Interview with H.E. Imad N. Fakhoury, Minister of Planning, Jordan

Interview with H.E. Imad N. Fakhoury, Minister of Planning, Jordan

Q: You coordinate many areas of this country; this Ministry has to make sure that the country is ready to compete on an international scale. What are the biggest achievements lately, and the biggest challenges?

INF: Jordan is always confidently looking at the future; it’s a country that, in spite of the problems of the region, has always been a safe haven and an oasis of stability. We have been a truly resilient nation, in every meaning of the word, and also a nation that has always turned challenge into opportunity. I think this is what distinguishes Jordan and makes it very unique.

When we look at what we are doing, we are a country that has a forward-looking plan: the 2025 Vision, which is our socioeconomic blueprint of where we want to take the nation over the next 10 years. It’s a nation that always does things in a consultative and inclusive manner, a country that continues its political, economic, social and administrative reforms, to keep the country competitive. Wave after wave; this keeps the country competitive, stable, resilient, and it keeps the citizens participating in planning the future of the nation.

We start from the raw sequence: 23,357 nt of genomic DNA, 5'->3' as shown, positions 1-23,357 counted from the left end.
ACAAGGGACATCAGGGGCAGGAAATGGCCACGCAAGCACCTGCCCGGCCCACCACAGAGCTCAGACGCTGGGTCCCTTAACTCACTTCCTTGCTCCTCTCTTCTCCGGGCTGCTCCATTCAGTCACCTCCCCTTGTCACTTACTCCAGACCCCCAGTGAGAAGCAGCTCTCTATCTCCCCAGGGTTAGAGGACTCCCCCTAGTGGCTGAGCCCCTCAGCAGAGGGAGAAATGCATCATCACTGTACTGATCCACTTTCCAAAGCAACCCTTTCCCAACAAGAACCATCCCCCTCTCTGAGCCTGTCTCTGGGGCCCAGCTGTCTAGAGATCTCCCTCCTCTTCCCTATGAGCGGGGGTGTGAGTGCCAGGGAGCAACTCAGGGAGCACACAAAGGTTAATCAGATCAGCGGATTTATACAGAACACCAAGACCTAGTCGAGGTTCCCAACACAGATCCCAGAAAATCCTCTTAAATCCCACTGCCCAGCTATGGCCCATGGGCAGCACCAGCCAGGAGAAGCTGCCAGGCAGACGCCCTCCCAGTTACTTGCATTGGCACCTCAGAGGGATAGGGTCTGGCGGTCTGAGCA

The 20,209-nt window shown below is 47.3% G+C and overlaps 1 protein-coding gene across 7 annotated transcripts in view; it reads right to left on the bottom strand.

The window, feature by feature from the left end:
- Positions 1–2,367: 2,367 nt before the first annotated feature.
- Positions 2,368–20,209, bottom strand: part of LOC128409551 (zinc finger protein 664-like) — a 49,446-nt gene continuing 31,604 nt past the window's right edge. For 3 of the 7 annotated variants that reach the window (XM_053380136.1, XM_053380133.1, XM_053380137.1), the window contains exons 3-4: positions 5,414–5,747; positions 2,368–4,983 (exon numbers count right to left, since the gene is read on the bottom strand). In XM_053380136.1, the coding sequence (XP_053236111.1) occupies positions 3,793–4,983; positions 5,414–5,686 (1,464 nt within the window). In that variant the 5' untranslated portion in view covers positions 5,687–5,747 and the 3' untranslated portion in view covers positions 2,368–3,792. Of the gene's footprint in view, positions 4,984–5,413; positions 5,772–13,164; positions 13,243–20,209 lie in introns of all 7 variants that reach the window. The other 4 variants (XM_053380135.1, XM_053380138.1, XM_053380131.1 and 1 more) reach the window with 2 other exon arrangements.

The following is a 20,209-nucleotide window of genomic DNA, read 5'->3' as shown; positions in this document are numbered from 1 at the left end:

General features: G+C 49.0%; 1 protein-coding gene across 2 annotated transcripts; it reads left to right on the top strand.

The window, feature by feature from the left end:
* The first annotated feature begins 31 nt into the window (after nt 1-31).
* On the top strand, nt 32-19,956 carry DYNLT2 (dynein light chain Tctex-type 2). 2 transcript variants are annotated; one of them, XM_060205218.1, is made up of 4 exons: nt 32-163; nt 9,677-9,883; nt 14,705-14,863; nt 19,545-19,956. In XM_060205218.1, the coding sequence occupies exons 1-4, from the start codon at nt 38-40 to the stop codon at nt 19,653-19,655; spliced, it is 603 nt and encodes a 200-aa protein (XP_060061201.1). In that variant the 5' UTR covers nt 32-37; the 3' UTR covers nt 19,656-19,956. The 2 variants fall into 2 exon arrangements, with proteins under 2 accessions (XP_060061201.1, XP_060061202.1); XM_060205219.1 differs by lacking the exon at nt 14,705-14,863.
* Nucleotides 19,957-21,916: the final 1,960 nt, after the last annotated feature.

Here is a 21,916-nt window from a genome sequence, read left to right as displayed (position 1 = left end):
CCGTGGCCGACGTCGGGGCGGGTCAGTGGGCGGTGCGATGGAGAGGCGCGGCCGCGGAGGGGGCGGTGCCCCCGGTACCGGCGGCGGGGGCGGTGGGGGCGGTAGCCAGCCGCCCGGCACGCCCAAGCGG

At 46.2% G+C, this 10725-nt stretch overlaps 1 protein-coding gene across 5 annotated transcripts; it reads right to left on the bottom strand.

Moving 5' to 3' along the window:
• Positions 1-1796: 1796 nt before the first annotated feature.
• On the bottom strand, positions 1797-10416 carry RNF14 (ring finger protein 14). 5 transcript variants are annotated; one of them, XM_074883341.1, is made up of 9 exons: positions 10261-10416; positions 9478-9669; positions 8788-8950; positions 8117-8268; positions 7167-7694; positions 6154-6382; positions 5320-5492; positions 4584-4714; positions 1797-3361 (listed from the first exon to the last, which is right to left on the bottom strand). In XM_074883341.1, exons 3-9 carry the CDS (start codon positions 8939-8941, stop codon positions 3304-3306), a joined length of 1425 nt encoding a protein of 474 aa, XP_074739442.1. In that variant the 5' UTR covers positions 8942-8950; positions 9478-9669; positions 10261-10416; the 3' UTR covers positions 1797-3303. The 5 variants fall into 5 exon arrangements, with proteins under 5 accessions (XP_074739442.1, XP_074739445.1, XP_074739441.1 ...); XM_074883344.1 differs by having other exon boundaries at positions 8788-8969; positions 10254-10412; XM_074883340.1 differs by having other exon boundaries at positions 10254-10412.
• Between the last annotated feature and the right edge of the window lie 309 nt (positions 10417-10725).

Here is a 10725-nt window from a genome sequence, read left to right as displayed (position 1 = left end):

Inside of our 2025 vision, we are very much focused on a twin goal of increasing prosperity while keeping, and strengthening our resilience. We are realistic; we deal with a region that will continue to have some of these conflictive situations.

We put the citizen at the heart of all our development. Empowering the youth and women is a top priority for us, to continue on this path. We have identified economic clusters, which are our economic growth engine: educational and health services, tourism and hospitality, mining industries, engineering, consulting services, the whole technology area, financial services and logistics. These are the areas in which we believe Jordan has a competitive edge, especially together, and we need to continue improving this competitiveness, and push the economy into a more aggressive export-oriented path, taking advantage of the unique FTAs that we have.

On the challenge side, what makes Jordan unique in terms of its resilience and ability to turn challenge into opportunity is this very strong idea of hospitality. Hospitality towards tourism, but also the way our citizens welcome people fleeing from war, refugees. As challenges we’ve had the civil war in Syria and the conflicts in Iraq, which closed borders and created loss in the export market. We compensate for this by trying to open new markets: Jordan is looking at East Africa and Africa, as well as the new rules of origin with the EU. When a door closes, we work to open a new one, to keep Jordan in a good position.